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The ‘Fastest Woman on Four Wheels’ dies in crash

Jessi Combs was nicknamed the “fastest woman on four wheels.” She died Tuesday in Oregon in a jet-powered car trying to become faster.

The 36-year-old earned her nickname by breaking records. In 2013, she broke a 48-year-old mark when she reached 393 miles per hour in her North American Eagle Supersonic Speed Challenger. She set another record in 2016 when she drove nearly 478 mph, her fastest speed, in the same desert where her life ended.

Combs had attempted to beat her own speed before. In a September Instagram post, Combs said she reached a new top speed of 483 mph. “Unfortunately a piece of debris was sucked into the turbine intake. There is minimal damage, though game over for now,” she captioned a picture of herself smiling in aviator glasses. “Looking forwards to the next attempt of ludicrous speed.”

Tuesday’s attempt resulted in a 911 call to the Harney County Sheriff’s Office around 4 p.m., according to KTVZ in Oregon. The sheriff’s office and the Bureau of Land Management are investigating the crash.

Terry Madden, a member of Combs’s crew, confirmed her death in an Instagram post this morning, stating that he was the first one there. He urged people to not give to any false donation pages that might pop up.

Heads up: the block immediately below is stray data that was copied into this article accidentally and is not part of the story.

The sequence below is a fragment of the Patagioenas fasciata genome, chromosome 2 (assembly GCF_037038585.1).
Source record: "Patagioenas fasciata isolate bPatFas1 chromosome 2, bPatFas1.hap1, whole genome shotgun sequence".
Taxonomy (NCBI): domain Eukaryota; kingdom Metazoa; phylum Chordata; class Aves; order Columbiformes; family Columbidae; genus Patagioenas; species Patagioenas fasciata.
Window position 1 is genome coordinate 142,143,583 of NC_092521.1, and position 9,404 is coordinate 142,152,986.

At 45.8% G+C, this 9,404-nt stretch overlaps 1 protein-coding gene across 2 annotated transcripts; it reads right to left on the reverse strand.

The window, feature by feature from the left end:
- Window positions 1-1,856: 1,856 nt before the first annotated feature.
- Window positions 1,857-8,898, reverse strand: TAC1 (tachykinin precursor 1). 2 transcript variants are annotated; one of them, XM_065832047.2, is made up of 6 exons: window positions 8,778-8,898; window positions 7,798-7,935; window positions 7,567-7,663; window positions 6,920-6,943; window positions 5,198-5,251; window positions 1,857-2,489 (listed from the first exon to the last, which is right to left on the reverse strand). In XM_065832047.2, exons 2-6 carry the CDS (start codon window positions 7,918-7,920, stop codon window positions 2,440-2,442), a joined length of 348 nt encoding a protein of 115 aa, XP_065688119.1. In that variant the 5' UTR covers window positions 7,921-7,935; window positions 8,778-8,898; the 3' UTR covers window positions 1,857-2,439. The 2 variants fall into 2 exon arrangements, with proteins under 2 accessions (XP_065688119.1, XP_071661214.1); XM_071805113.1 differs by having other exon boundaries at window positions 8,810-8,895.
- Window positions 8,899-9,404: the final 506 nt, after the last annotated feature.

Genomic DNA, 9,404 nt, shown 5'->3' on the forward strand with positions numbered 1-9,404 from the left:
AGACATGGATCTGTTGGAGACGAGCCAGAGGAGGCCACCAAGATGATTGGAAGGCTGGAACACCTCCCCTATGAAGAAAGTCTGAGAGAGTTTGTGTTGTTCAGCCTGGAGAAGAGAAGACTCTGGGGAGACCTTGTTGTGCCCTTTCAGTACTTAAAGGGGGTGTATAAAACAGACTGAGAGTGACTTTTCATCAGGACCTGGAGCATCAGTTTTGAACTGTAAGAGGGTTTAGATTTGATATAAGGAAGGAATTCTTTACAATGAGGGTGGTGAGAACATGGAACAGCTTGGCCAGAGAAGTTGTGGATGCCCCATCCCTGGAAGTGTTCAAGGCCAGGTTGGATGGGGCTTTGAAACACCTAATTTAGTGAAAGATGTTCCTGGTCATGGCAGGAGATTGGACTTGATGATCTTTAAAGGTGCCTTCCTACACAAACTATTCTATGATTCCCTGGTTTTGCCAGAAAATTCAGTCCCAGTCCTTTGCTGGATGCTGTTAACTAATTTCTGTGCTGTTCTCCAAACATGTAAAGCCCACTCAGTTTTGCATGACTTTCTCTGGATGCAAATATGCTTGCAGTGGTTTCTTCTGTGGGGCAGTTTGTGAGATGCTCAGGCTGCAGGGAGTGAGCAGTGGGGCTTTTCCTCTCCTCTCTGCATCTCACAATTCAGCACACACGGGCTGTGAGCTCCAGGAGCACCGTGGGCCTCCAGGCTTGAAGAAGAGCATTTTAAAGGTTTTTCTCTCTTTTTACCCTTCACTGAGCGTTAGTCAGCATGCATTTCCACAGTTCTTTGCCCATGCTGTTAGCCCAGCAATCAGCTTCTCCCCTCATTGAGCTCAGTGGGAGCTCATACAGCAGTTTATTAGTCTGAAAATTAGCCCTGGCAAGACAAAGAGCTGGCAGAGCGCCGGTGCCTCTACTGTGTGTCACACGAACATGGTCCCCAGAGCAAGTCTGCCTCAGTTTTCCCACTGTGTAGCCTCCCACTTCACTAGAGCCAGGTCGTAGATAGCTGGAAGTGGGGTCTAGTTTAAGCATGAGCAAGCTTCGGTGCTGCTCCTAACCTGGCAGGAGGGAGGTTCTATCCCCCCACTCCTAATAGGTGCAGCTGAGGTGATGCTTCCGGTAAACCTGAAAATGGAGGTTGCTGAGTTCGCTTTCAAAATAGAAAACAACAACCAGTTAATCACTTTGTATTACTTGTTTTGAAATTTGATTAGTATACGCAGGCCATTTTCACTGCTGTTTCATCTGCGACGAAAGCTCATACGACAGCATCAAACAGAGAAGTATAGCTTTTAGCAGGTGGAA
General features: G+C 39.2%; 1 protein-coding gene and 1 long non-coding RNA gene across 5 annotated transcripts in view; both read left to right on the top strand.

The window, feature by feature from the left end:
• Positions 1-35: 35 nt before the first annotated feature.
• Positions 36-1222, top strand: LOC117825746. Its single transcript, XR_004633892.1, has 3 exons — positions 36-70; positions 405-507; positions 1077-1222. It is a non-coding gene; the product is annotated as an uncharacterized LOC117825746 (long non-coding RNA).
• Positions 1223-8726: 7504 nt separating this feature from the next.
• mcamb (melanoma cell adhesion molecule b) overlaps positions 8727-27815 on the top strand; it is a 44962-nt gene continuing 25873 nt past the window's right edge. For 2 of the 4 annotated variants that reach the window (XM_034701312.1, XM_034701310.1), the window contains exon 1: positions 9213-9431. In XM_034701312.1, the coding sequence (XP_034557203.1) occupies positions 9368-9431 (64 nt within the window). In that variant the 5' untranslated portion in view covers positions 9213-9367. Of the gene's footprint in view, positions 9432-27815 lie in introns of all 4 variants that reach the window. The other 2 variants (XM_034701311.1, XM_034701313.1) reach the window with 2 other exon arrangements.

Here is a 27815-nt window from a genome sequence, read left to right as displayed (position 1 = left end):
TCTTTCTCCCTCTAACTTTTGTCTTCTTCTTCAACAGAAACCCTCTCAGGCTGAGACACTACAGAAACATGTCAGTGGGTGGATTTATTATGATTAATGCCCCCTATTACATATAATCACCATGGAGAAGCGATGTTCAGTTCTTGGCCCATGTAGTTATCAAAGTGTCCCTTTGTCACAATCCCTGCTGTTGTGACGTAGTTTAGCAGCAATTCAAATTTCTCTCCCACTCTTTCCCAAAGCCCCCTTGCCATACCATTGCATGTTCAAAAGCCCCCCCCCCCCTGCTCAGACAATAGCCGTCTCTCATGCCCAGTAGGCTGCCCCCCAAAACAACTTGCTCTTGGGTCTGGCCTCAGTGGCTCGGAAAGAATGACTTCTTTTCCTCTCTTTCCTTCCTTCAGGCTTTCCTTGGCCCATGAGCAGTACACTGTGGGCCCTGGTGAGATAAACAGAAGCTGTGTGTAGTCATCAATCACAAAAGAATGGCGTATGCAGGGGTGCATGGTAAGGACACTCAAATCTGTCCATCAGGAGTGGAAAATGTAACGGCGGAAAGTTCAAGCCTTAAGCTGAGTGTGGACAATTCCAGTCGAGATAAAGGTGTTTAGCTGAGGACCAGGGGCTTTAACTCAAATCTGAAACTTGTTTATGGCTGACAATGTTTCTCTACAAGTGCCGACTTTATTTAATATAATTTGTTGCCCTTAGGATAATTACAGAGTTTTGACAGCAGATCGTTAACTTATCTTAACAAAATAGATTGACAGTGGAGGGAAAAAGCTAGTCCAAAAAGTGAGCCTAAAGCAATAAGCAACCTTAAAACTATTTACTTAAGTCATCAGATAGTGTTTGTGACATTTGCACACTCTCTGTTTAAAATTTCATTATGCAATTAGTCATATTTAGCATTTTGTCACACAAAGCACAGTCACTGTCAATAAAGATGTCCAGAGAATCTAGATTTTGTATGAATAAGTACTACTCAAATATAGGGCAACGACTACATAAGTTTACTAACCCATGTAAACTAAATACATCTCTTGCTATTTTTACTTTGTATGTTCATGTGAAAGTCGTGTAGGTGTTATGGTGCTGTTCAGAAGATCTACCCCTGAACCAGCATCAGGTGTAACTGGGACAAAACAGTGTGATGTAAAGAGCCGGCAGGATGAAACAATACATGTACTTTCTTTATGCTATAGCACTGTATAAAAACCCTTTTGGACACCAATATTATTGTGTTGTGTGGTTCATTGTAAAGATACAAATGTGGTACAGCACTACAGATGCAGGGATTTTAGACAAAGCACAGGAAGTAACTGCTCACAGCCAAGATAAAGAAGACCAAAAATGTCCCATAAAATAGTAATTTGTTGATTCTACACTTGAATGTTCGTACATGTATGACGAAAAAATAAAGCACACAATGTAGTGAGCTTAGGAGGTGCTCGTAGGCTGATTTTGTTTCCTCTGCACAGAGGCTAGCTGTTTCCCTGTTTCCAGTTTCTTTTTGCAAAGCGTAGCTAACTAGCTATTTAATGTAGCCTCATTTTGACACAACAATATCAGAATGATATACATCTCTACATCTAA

“She was the most amazing spirit that that I have ever or will ever know,” he wrote in the post. Madden said he and Combs’s family are working on a documentary that Combs wanted to complete and that a foundation in her honor will help her legacy live on.

Combs, who self-described as a “stereotype breaker” and a “real deal” across her social platforms, was also an established metal fabricator and welder. She received a degree in custom automotive fabrication from WyoTech and established a line of welding gear for women.

Combs was also known for her time on television, as a guest fabricator on Overhaulin’, as a co-host of Xtreme 4×4 and All Girls Garage, among other things.

In one of her last social media posts, Combs is staring at the back of a jet car, overlooking the desert as her team attends to the machine.

“It may seem a little crazy to walk directly into the line of fire,” she wrote. “Those who are willing, are those who achieve great things.”

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